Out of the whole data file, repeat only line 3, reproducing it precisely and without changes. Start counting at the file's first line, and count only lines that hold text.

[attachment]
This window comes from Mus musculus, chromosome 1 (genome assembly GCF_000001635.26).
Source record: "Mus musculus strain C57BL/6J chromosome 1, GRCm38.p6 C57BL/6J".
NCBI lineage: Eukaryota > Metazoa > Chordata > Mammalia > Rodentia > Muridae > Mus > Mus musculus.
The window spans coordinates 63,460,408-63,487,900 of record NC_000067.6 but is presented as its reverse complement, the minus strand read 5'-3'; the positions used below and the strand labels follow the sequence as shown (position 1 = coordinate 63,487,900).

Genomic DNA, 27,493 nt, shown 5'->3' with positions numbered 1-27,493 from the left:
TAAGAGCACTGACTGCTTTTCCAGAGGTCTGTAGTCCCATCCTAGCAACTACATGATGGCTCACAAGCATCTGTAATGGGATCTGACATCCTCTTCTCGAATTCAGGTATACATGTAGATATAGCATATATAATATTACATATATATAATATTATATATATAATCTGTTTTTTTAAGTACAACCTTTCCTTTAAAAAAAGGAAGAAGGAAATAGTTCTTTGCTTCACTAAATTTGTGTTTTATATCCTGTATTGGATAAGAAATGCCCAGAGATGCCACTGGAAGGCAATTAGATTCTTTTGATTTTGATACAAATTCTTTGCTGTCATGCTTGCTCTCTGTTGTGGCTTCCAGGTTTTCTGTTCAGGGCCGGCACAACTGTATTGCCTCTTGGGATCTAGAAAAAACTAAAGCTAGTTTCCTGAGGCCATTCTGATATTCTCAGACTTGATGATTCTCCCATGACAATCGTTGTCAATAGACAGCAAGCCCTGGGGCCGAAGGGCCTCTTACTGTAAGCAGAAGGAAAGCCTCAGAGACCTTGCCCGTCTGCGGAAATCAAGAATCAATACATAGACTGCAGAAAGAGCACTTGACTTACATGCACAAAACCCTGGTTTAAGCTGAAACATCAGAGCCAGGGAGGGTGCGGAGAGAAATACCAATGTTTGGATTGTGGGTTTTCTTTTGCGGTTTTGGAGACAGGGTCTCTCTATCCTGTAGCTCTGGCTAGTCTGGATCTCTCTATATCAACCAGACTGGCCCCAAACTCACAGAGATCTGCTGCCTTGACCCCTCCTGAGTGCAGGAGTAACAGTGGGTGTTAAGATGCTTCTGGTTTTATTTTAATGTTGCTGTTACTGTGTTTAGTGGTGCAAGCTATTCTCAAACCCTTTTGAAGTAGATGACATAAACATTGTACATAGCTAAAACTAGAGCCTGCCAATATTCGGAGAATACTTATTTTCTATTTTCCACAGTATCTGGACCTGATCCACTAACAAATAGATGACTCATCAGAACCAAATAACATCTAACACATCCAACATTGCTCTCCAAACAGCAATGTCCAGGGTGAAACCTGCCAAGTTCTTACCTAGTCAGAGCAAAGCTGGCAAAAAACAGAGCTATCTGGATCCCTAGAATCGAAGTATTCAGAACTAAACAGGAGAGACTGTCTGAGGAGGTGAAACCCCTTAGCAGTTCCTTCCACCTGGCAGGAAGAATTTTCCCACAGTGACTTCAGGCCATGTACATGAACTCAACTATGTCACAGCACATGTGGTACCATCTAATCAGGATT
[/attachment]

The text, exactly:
NCBI lineage: Eukaryota > Metazoa > Chordata > Mammalia > Rodentia > Muridae > Mus > Mus musculus.